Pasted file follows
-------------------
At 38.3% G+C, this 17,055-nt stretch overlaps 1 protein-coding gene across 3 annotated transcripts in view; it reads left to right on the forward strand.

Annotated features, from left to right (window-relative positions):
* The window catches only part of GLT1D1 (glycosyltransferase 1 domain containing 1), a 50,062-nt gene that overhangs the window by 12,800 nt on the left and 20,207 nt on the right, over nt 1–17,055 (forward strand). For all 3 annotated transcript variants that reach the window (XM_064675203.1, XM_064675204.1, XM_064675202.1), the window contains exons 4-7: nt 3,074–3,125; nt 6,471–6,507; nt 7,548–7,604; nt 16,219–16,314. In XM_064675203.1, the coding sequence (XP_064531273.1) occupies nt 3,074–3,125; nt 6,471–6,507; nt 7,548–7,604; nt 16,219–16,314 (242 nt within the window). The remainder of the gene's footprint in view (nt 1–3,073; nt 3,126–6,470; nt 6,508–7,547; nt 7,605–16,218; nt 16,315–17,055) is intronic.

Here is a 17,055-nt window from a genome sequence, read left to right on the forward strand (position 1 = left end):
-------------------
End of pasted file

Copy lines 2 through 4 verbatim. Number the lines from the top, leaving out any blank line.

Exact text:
Annotated features, from left to right (window-relative positions):
* The window catches only part of GLT1D1 (glycosyltransferase 1 domain containing 1), a 50,062-nt gene that overhangs the window by 12,800 nt on the left and 20,207 nt on the right, over nt 1–17,055 (forward strand). For all 3 annotated transcript variants that reach the window (XM_064675203.1, XM_064675204.1, XM_064675202.1), the window contains exons 4-7: nt 3,074–3,125; nt 6,471–6,507; nt 7,548–7,604; nt 16,219–16,314. In XM_064675203.1, the coding sequence (XP_064531273.1) occupies nt 3,074–3,125; nt 6,471–6,507; nt 7,548–7,604; nt 16,219–16,314 (242 nt within the window). The remainder of the gene's footprint in view (nt 1–3,073; nt 3,126–6,470; nt 6,508–7,547; nt 7,605–16,218; nt 16,315–17,055) is intronic.

Here is a 17,055-nt window from a genome sequence, read left to right on the forward strand (position 1 = left end):